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how to tell if a variable is a reference to an HTML Element"<select>"?

P: n/a
Dear all

How does javascript realiablily tell if a variable is a reference to an
HTML Element "<select>", without causing browser to pop up error message?

if (variable.constructor == HTMLElementSelect)
// doesn't work, Firefox complain no such property if variable is undefined

if (typeof variable == "object" && variable.constructor == HTMLElementSelect)
// doesn't work, IE complain object do not have this property "constructor"
// However, IE do show constructor of objects if it's not Element Object

if (variable.tagName == "select")
// doesn't work if variable is undefined.

if (typeof variable == "object" && variable.tagName == "select")
// doesn't work, complain property do not exist if object is an non DOM Node

if (typeof variable == "object" && variable.tagName && variable.tagName == "select")
// must the working solution be this complicated?

Thanks, sorry I didn't read other people's code enough to have seen how
tho handle this neatly. And I didn't google out either.
Jul 6 '07 #1
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7 Replies


P: n/a
On Jul 6, 4:33 am, Zhang Weiwu <zhangwe...@realss.comwrote:
Dear all

How does javascript realiablily tell if a variable is a reference to an
HTML Element "<select>", without causing browser to pop up error message?

if (variable.constructor == HTMLElementSelect)
// doesn't work, Firefox complain no such property if variable is undefined

if (typeof variable == "object" && variable.constructor == HTMLElementSelect)
// doesn't work, IE complain object do not have this property "constructor"
// However, IE do show constructor of objects if it's not Element Object

if (variable.tagName == "select")
// doesn't work if variable is undefined.

if (typeof variable == "object" && variable.tagName == "select")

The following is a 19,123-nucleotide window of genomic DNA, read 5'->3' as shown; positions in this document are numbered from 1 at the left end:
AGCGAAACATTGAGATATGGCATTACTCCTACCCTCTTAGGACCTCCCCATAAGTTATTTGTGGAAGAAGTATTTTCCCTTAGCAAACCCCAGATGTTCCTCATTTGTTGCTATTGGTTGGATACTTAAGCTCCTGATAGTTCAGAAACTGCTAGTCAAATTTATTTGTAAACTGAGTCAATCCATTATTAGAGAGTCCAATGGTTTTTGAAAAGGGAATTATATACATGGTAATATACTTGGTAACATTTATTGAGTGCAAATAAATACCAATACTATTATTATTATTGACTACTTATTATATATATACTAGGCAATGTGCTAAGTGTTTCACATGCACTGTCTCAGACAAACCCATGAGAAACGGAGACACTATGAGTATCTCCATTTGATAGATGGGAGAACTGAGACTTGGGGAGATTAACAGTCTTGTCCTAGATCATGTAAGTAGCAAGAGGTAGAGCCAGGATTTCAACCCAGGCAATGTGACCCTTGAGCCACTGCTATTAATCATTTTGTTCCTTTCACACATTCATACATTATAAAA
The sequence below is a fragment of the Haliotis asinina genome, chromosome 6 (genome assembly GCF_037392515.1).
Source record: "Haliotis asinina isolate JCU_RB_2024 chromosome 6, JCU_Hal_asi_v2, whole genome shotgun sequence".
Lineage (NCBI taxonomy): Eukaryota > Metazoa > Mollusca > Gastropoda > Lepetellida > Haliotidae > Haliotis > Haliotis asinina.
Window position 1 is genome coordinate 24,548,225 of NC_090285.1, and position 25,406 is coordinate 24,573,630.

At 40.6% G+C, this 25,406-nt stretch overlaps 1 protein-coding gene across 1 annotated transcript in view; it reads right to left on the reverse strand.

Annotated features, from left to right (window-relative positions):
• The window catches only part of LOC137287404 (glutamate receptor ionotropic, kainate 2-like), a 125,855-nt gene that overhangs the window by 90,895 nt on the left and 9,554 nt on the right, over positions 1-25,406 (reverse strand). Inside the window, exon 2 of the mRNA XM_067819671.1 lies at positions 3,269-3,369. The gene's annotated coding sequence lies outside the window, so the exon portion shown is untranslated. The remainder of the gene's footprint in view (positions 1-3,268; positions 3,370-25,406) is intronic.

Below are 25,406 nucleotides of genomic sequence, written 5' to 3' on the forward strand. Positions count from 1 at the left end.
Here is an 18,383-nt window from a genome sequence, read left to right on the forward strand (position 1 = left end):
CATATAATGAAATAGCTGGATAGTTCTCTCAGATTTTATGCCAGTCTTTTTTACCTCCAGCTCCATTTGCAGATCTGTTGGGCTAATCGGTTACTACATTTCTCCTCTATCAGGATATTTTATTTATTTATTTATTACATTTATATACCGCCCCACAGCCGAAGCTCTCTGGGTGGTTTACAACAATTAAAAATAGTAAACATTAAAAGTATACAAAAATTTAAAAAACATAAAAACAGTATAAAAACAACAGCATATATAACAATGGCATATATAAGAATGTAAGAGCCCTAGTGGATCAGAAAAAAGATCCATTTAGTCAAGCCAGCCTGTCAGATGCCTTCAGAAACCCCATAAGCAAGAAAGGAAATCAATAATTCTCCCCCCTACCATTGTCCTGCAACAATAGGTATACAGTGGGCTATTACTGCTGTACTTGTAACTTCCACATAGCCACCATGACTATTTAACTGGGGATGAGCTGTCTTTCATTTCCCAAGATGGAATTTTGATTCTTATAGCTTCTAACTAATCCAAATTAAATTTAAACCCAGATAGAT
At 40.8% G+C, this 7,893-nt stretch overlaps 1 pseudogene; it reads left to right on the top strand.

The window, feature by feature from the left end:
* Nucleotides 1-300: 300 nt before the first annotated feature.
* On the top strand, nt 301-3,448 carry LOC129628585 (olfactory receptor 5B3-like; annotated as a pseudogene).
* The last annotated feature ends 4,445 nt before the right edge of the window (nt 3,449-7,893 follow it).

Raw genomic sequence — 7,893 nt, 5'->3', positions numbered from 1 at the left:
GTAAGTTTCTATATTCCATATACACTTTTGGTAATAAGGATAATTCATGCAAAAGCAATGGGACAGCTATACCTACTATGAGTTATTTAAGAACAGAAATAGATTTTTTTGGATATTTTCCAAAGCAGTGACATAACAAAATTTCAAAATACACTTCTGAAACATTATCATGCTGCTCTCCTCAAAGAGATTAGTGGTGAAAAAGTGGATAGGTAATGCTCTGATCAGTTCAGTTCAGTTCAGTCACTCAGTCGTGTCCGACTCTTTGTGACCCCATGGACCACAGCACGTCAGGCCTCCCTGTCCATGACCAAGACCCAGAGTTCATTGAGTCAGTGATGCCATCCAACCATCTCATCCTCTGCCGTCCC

// doesn't work, complain property do not exist if object is an non DOM Node

if (typeof variable == "object" && variable.tagName && variable.tagName == "select")
// must the working solution be this complicated?

Thanks, sorry I didn't read other people's code enough to have seen how
tho handle this neatly. And I didn't google out either.
if (variable && typeof(variable.nodeName) !== 'undefined' &&
variable.nodeName === 'SELECT') {
...
}

Jul 6 '07 #2

P: n/a
On Jul 6, 4:33 am, Zhang Weiwu <zhangwe...@realss.comwrote:
Dear all

How does javascript realiablily tell if a variable is a reference to an
HTML Element "<select>", without causing browser to pop up error message?
if(variable && (varibale instanceof HTMLSelectElement) )
alert("variable is a select element")

Jul 6 '07 #3

P: n/a
于 Fri, 06 Jul 2007 10:24:45 -0700,scripts.contact写到:
On Jul 6, 4:33 am, Zhang Weiwu <zhangwe...@realss.comwrote:
>Dear all

How does javascript realiablily tell if a variable is a reference to an
HTML Element "<select>", without causing browser to pop up error message?

if(variable && (varibale instanceof HTMLSelectElement) )
alert("variable is a select element")
"Error: HTMLSelectElement undefined.", says IE6 politely.
Jul 8 '07 #4

P: n/a
于 Fri, 06 Jul 2007 08:51:10 -0700,lucas.e.smith写到:
On Jul 6, 4:33 am, Zhang Weiwu <zhangwe...@realss.comwrote:
>Dear all

How does javascript realiablily tell if a variable is a reference to an
HTML Element "<select>", without causing browser to pop up error message?

if (variable.constructor == HTMLElementSelect)
// doesn't work, Firefox complain no such property if variable is undefined